This paper investigates the influence of popular/corporate culture texts and discourses on the subjectivities and everyday social experiences of young people, and the extent to which such influences are critically analysed in the English classroom. I present two levels of synthesised information using data analysis born of a mixed-methods postgraduate research project with a group of 15- and 16-year-old high school students in Perth, Australia. First, I argue that popular culture texts position young people to assume subjectivities that are heavily informed by the ideologies and discourses of popular/corporate culture. Moreover, I argue that young people's social currency is often defined by the extent to which individuals demonstrate an alliance to such ideologies and discourses, and that individuals who deviate from popular norms experience subjugation and exclusion within peer and social settings. Second, I deal pedagogically with subject English and areas of it that hold relevance in terms of the integration and analysis of 'the popular'. I argue that many students feel their teachers are 'out of touch' with the everyday realities of young people and their popular culture influences, and that there is a lack of commitment by teachers to critically analyse popular culture texts in the classroom. The paper concludes by arguing that such failures risk producing students whose everyday experiences are silenced and who are denied the critical learning spaces necessary to deconstruct the ways they are positioned to adopt certain subjectivities. Moreover, critical and progressive pedagogical praxis need to be further deployed by educators in order to effectively analyse the relationship between youth subjectivities and popular/corporate culture discourses.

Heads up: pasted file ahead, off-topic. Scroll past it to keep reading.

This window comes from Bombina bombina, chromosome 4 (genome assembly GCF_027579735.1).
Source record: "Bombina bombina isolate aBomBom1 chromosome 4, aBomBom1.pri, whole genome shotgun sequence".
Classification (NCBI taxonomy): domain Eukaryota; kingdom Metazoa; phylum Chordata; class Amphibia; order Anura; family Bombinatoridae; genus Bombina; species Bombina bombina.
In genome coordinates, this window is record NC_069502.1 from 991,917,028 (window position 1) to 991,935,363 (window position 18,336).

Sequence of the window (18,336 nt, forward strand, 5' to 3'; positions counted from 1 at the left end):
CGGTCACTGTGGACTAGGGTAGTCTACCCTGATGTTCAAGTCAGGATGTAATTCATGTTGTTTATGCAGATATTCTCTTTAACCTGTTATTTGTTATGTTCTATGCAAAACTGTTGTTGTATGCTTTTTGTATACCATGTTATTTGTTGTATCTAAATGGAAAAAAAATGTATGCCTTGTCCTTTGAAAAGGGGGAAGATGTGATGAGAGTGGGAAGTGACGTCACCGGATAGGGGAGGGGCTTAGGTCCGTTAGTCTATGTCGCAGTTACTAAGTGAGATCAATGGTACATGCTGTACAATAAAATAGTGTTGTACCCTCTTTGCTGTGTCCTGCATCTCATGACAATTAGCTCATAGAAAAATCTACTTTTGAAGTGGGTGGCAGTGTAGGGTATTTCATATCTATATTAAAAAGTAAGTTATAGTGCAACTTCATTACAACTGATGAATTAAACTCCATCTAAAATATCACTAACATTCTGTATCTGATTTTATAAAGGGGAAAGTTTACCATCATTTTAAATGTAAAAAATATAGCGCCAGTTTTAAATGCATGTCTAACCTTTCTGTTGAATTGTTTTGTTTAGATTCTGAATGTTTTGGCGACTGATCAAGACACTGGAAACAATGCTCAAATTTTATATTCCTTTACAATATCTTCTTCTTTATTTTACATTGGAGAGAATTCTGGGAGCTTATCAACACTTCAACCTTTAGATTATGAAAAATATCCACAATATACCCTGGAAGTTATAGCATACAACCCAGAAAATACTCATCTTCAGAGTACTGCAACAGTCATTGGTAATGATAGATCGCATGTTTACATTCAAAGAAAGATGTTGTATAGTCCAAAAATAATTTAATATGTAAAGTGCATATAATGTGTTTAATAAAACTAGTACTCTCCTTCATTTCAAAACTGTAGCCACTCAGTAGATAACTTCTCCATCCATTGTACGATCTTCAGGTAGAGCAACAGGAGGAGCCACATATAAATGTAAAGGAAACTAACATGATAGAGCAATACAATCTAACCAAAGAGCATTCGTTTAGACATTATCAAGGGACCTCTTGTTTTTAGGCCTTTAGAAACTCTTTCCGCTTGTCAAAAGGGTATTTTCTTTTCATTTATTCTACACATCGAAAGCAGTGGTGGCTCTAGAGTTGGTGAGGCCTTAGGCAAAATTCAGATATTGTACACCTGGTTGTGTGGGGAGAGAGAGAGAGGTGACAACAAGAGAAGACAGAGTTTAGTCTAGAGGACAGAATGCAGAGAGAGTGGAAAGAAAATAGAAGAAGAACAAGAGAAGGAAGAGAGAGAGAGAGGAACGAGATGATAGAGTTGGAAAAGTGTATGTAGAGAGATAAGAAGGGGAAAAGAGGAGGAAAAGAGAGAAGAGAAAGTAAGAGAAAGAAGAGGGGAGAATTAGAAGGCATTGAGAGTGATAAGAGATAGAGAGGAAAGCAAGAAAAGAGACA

|Number of pages||18|
|Journal||Discourse: studies in the cultural politics of education|
|Publication status||Published - Mar 2008|